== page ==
Welcome to my new blog, the Study Corner. I’ll be using this space to follow up on my Shabbat email, to reflect on our adult education classes, and to share new ideas. If you weren’t able to be in shul for Shabbat or for classes for any reason, here’s where you can come to find out what you missed.
In this first entry, I want to elaborate on what I sent out about last week’s Torah portion, Vaera. I noted that it is Pharaoh who first intuits that the children of Israel–a mere tribal family–have become the Children of Israel–a national entity. What, then, kept Pharaoh up at night, and caused him to deal shrewdly with the Israelites? He wasn’t worried that Israel would seek to take over his country; rather, that they would demand to leave and live in their own, thereby fulfilling their national destiny.
On Shabbat morning, I shared the thoughts of Daniel Gordis and his 2012 book The Promise of Israel. Gordis argues that the roots of nationalism can be found in the story of the Tower of Babel, in Genesis 11. There, the people are stymied in their desire to build an edifice that celebrates their absolute universality–the entire land is one of language, one mind. Such universality, says Gordis, is not the Biblical ideal, and so God scatters the people linguistically and, ultimately, geographically. On Shabbat morning, I emphasized Gordis’ understanding that the Pharaoh story is the realization of the Tower of Babel’s story. In fact, he argues, the Torah wants us to see the connection between these otherwise disparate narratives, since the word leveinim, bricks, is common to these passages–and is found nowhere else in the entire Hebrew Bible! I’ve attached the relevant passages from Gordis here:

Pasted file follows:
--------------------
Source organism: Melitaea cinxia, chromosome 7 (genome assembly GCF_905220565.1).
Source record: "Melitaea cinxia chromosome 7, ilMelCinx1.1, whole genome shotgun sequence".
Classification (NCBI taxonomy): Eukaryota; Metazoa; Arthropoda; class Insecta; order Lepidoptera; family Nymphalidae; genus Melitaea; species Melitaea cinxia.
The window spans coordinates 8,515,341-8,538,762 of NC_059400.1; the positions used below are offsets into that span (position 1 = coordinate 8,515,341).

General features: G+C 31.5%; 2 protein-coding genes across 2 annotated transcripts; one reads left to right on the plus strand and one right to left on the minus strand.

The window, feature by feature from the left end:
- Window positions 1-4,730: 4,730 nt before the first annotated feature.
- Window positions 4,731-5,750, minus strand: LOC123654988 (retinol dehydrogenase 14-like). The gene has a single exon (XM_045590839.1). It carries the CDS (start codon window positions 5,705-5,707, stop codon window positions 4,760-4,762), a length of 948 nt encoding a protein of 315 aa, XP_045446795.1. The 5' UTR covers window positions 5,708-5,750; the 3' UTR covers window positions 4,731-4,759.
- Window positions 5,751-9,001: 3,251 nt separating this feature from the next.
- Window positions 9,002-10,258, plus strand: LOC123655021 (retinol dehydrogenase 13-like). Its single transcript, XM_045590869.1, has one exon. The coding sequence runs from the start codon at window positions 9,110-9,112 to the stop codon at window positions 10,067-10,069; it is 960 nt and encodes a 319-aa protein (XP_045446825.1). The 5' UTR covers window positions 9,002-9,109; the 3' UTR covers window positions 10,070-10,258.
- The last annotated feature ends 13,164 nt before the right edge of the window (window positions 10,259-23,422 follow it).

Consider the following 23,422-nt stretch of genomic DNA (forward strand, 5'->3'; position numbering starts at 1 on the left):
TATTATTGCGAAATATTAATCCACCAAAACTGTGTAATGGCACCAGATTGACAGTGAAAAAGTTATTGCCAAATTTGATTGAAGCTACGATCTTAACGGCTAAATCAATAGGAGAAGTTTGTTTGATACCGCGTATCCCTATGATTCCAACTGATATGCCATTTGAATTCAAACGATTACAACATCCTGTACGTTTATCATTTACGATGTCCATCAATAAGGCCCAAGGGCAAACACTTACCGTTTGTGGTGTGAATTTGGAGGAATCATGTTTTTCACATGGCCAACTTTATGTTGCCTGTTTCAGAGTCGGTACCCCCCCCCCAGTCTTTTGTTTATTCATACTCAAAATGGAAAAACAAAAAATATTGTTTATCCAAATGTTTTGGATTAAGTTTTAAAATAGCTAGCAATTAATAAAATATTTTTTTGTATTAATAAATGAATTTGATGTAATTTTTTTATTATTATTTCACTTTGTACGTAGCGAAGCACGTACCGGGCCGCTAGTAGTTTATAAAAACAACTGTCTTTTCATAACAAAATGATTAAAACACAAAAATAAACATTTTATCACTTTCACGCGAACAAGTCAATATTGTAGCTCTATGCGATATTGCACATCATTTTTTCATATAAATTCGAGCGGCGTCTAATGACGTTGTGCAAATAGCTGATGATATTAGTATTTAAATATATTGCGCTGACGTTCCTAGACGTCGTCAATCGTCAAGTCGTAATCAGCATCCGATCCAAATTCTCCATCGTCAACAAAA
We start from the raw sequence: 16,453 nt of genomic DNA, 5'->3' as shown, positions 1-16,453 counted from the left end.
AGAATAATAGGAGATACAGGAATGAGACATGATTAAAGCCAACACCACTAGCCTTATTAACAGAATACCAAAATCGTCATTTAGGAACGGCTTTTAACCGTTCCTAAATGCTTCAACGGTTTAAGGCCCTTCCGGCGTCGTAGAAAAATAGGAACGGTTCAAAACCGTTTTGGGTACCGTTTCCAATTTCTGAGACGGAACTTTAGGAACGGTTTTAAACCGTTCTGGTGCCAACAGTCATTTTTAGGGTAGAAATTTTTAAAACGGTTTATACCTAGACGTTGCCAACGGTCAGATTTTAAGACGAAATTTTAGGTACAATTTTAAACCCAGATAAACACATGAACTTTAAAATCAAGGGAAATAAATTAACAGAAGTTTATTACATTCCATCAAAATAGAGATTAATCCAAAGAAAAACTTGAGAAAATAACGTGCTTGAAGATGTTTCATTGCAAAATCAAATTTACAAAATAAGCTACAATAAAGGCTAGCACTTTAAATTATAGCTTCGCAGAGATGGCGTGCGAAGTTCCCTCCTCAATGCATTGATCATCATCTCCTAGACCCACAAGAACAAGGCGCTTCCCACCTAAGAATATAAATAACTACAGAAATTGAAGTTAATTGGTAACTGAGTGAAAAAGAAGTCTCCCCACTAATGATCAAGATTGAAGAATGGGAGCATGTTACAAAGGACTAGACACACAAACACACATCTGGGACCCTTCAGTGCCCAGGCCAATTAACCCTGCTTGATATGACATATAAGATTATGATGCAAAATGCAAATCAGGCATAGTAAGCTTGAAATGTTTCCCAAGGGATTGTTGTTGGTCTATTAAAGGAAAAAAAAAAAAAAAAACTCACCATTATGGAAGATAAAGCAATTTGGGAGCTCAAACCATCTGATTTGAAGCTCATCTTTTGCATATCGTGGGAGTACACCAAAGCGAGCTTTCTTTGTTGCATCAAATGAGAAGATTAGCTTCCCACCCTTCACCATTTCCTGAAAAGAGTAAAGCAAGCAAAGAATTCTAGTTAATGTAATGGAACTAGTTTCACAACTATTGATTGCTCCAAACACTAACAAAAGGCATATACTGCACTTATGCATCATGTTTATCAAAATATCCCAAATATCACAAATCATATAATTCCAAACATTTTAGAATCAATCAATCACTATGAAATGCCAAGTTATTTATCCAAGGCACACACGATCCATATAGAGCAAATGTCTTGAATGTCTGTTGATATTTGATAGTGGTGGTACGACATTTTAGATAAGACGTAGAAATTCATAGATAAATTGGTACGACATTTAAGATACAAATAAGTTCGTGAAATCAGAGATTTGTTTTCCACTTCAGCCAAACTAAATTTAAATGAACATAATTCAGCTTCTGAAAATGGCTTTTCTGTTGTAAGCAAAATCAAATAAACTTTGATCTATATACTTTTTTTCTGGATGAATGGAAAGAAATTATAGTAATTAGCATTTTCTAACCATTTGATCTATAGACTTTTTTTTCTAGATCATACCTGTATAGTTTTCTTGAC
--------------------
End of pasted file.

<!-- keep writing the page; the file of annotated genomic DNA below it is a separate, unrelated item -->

Here’s a window into how I prepare for Shabbat. It’s not often that I know more than a week in advance what I plan to speak about, but I read this section about 10 days earlier, just at the time that Mahmoud Abbas pursued statehood through the UN Security Council. I found it ironic that Europe, whose new religion seems to be a universalism that is meant to eradicate national difference and expresses a disdain for one form of nationalism, namely Zionism, is at the forefront of the pursuit of the nationalist hopes of the Palestinians. That’s why I planned to address this on Shabbat. And then, Charlie Hebdo happened. And then, the erev Shabbat shopping massacre happened. So the next irony I noted was that universalist Europe is under siege by an ideology that is in its own way universalist–jihadist Islam sees no room for difference, either. I couldn’t ignore the events in France from the dvar Torah, and so it evolved to a message that surprised some. Pharaoh invented the term for Jewish nationalism–‘Am Bnei Yisrael. Now, the Jews of France have a place to flee if they decide that life is unsustainable there. They can enjoy the benefits of a contemporary expression of Jewish nationalism, Zionism–the State of Israel. And for that, I thank Pharaoh!
It’s worth adding that Europe’s confrontation with terror doesn’t end with marches, no matter how many millions take to the streets of Paris and other cities. I encourage you to read this editorial by David Horovitz, editor of the online newspaper Times of Israel.
And finally, if you want to respond with a show of support for the French Jewish community, you can do so through the agency of Masorti Olami through http://masortiolami.org/.
Feel free to email me at with your feedback. And check back next week for another entry of The Study Corner.